On that morning the dismembered body of a man was found in Floating Bridge Pond, the mutilated torso encased in a sack. Later the arms, legs and head were found and the body was identified as that of George E. Bailey.
Suspicion pointed toward Best, and he was arrested Oct. 18, the day after the gruesome find at the pond. He appeared in the Lynn Police Court Oct. 20, and was remanded to Salem Jail, pending the hearing, which was held Nov. 8.
Judge Berry of the Lynn Police Court after a prolonged hearing, found “probable cause,” and Best was sent to jail to await the action of the Grand Jury which, on Jan. 25 following, indicted him for murder.
In Superior Court.
Best was arraigned in the Superior Court Jan. 30, and entered a plea of not guilty. The trial began March 18, and continued until March 29, when a verdict of murder in the first degree was rendered. The prosecution was conducted by Attorney General Knowlton, District Attorney Peters and his assistant, Roland H. Sherman. Best was represented by James H. Sisk and N. D. A. Clark of Lynn.
The day after the verdict was returned, counsel for Best filed exceptions and offered a motion for a new trial. Oct. 18 counsel conferred with Presiding Justices Sherman and Fox, and on Nov. 23 the exceptions were approved and allowed to go to the Supreme Court.
A hearing was given in the Supreme Court Jan. 6, 1902, and on Feb. 27, a rescript overruling the exceptions was filed. March 29 other exceptions were taken to a denial of amotion for a new trial, and the Supreme Court heard the arguments on May 19.
On June 3, in a rescript, the Court said:
After the exceptions in this case were disposed of a motion for a new trial was made upon the ground that one of the jurors was deaf. Evidence was put in on the subject before the Judges who had taken part in the trial, a portion of the evidence being an examination of the juror himself. The motion was denied, the Judges stating that they were satisfied that the juror heard substantially all the evidence. The argument addressed to us is a pure argument of fact as to what the proper finding would have been, a question with which we have nothing to do, and upon which the Judges considered not merely the testimony reported but what they saw at the time, as it was proper that they should. Assuming every proposition of law that could be urged in favor of the defendant, there is no ground for an exception.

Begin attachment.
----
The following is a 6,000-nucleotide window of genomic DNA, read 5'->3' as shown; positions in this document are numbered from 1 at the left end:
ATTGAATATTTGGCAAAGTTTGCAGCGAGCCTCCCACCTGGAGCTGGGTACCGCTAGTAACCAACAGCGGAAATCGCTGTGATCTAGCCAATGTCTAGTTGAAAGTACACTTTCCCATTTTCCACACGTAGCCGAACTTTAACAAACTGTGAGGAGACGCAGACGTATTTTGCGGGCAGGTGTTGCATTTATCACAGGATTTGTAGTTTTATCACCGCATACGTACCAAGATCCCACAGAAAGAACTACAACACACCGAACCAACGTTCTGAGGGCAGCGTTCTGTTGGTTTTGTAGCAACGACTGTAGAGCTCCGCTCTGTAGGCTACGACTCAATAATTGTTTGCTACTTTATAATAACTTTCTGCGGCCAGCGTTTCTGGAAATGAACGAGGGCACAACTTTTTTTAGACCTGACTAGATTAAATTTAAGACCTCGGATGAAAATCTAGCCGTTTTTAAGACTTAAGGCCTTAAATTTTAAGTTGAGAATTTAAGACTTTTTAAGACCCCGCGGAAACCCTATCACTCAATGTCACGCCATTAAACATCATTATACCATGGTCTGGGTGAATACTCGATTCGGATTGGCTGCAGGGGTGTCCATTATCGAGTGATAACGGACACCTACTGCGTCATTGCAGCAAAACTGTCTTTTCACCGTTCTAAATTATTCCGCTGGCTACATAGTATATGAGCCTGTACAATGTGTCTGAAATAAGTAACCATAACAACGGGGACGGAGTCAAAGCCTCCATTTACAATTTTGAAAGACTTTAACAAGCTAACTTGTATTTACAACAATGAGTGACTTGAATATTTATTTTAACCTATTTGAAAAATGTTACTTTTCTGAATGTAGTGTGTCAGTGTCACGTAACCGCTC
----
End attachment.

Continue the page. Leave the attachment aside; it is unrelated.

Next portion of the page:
After the first motion had been overruled another motion was made that the hearing be reopened and the defendant be allowed to introduce further evidence, cumulative in character, being the testimony of a doctor who had been consulted by the juror a little more than three months before the trial. The Judges refused this motion on the ground that the doctor’s statement did not change their opinion. The defendant’s counsel again attempted to save an exception. Apart from what else might be said, the same answer may be made to this as to the other exception. It is perfectly plain that the defendant had no ground for bringing his case here a second time. Exceptions overruled.
Counsel’s Great Fight.
All that could be done by devoted counsel to save Best from death sentence has been done, save an appeal to the Governor for a commutation of the final decree of the Court this forenoon, and it is understood that this will be made.
Of late Best has had frequent conferences with his spiritual adviser, Rev. Isaac M. Mellish of Salem. He steadfastly maintained his innocence of the crime.*
* In a last letter to his parents that later hit the presses, Best maintained his innocence: “One thing I would like to impress on the mind of you, my father and mother, is that it is not God’s will that I lose this life that he has given me, but through the vengeance and ignorance of men … I am not afraid to die, but I would like to live. I don’t compare myself to Christ, our Savior, but my condemnation is on the same line as His, and I will meet death as calmly as he did. If these lines, my dear father and mother, will give you any comfort, I am well paid for writing them.”
This excerpt is from The Evening Times (Pawtucket, R.I.), Sept. 20, 1902 — which also reported that Best felt out the prison physicians as to the prospect of their attempting a post-electric chair reanimation experiment. (The doctors turned him down.)
In the German-occupied city of Przemysl, Poland on September 6, 1943, Michal Kruk and several other non-Jewish Poles were publicly executed for their roles sheltering Jews being rounded up for the local ghetto — bound, naurally, for worse fates thereafter.